It's not that things are looking up in terms of the ongoing guerrilla war and ill-advised occupation of Iraq, the imperialistic US foreign policy, broken ties with former international partners, the failing economy and job loss rates to rival the Great Depression, the escalating rape of the environment, an epidemic of state budget cuts to education, the largest projected national budget deficit in American history, an acquiescent and often inaccurate media, eroding civil liberties for all, tax cuts that widen the already unimaginable gulf between the rich and poor in this country, a precious few checks and balances on the Executive branch by the Legislative branch, corporate control of just about everything, and an uninformed general public who still wave their flags and think Saddam Hussein orchestrated the attacks of 9-11.
So you see, I haven't lost it altogether. I still see what's going on. But even as all of the above continues to be true, something else is happening. And it is this that gives me hope.
The neo-con coup d'etat that pretended to be a democracy is unravelling like a ball of yarn in the claws of a frisky kitten. Bush & Co. are on their way into the history books. And what is the single most damning example of over-reaching that ushered in their demise? A column written by Robert Novak last July 14 in which he quoted "two senior administration officials" as saying that retired Ambassador Joseph Wilson's wife, Valerie Plame, was "a [CIA] agency operative on weapons of mass destruction."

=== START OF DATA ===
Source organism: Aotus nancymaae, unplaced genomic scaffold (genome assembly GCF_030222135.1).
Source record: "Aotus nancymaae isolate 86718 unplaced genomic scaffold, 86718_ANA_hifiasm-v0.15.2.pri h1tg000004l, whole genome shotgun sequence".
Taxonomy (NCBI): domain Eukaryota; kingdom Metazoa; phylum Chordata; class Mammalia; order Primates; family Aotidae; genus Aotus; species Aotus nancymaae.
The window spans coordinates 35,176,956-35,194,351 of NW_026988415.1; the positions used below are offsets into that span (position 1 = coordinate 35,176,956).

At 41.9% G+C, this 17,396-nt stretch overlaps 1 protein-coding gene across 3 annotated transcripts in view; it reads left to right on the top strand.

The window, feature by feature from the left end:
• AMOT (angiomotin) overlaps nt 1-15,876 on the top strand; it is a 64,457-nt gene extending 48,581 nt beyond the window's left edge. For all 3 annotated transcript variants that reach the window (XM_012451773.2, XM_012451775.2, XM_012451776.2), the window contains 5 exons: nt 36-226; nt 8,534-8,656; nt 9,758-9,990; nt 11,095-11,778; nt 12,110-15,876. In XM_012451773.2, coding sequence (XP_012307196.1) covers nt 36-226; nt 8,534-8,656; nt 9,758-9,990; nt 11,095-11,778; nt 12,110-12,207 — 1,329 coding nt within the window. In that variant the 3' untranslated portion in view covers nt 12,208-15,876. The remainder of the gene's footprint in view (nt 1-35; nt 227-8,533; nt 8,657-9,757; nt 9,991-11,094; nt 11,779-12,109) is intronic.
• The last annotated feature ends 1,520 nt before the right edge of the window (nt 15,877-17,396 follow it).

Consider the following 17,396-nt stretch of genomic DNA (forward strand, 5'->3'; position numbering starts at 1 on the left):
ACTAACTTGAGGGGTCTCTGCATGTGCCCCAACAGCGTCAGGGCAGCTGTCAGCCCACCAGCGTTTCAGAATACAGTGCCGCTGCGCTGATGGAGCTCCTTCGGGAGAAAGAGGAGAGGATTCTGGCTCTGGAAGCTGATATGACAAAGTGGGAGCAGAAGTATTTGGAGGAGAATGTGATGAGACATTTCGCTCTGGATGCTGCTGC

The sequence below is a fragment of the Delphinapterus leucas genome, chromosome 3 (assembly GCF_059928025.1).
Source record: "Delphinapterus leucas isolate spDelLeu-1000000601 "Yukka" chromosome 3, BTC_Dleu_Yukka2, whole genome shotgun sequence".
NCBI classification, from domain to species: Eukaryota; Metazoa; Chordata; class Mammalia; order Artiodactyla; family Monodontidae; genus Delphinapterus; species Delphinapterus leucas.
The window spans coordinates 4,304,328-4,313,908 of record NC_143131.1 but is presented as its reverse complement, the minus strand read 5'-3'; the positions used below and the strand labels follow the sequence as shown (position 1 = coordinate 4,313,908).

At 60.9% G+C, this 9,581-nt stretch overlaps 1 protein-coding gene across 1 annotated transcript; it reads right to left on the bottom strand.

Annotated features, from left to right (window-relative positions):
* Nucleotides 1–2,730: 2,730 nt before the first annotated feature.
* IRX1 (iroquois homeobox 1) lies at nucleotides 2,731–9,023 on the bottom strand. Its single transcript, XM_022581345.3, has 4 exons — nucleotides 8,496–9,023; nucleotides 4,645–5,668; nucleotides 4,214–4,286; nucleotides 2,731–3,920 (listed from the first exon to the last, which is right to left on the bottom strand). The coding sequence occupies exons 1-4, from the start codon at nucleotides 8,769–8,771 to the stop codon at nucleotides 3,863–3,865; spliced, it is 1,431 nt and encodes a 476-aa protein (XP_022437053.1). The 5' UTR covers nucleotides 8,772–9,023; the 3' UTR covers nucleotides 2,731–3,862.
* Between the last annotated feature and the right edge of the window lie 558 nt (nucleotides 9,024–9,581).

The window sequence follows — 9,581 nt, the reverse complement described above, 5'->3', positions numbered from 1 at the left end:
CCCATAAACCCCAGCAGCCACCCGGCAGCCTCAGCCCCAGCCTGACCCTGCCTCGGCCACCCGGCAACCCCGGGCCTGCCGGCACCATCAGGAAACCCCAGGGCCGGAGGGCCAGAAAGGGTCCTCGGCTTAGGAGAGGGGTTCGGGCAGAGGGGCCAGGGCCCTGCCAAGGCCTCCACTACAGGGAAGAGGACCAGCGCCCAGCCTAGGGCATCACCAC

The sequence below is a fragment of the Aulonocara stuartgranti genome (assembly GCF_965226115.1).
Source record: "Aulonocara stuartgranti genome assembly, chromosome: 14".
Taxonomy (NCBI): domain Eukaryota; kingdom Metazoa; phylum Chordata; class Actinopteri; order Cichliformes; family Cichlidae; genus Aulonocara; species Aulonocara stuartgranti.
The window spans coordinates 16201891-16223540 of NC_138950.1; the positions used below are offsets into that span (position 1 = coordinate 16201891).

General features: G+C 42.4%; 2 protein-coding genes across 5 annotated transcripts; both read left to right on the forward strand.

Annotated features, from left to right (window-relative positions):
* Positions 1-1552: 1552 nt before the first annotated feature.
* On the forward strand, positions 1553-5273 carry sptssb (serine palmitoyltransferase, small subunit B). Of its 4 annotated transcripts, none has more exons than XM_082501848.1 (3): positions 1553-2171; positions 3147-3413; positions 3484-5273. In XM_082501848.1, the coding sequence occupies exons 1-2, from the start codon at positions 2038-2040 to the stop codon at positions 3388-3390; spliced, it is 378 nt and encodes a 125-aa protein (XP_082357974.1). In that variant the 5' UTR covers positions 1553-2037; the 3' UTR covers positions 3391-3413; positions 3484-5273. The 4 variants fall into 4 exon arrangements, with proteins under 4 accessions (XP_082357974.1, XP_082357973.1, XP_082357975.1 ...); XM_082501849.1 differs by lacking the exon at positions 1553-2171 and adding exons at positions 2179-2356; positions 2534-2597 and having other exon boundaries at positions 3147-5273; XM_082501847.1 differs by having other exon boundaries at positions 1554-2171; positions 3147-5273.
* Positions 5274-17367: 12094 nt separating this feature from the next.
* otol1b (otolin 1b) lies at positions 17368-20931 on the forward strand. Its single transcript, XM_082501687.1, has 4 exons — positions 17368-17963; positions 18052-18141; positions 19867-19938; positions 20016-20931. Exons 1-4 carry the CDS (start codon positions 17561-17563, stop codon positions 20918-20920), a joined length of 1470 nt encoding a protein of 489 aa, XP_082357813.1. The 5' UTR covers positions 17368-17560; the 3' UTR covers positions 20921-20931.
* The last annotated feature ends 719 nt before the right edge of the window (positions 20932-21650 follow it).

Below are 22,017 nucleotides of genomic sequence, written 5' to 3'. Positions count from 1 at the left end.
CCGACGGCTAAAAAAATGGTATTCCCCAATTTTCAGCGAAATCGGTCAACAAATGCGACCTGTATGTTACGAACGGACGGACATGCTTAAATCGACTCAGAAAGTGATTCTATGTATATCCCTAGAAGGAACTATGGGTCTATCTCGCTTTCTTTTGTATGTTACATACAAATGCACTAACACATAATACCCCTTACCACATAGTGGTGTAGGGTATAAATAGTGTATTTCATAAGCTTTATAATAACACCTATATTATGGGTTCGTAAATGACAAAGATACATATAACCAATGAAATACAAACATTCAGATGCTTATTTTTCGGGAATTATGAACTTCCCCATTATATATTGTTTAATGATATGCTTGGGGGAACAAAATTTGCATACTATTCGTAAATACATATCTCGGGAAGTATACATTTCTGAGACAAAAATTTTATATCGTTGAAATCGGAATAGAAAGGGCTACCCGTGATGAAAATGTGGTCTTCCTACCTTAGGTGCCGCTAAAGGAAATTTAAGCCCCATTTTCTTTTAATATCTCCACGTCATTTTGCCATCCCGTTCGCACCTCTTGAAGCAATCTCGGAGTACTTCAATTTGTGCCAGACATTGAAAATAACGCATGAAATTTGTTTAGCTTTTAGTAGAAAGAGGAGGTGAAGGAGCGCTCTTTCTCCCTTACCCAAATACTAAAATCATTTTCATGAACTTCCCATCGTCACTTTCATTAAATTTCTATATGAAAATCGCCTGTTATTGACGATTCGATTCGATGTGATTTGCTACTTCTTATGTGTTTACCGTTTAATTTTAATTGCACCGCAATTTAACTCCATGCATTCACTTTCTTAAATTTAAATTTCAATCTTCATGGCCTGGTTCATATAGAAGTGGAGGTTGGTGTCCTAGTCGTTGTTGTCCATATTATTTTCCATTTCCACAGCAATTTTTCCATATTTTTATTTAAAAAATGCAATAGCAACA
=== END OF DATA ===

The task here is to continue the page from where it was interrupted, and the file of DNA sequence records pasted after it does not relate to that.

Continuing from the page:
As you may recall, Joseph Wilson had written an Op/Ed article in the New York Times on July 6, in which he told how he had been sent to Niger by the Bush adminstration (Vice-President Cheney, to be exact) to investigate allegations that Iraq had tried to buy uranium from that country, presumably to build nuclear weapons. Wilson's report insisted that claim had no basis in reality. His findings reached the top echelons of the White House and were echoed by the current US ambassador to Niger and a Deputy Commander-in-Chief of the US Armed Forces four-star Marine Corps General, but this erroneous claim still showed up as the famous "16 words" in Bush's State of the Union address months later. 16 words that helped get Congress and the American people behind Bush's long-planned pre-emptive attack on Iraq.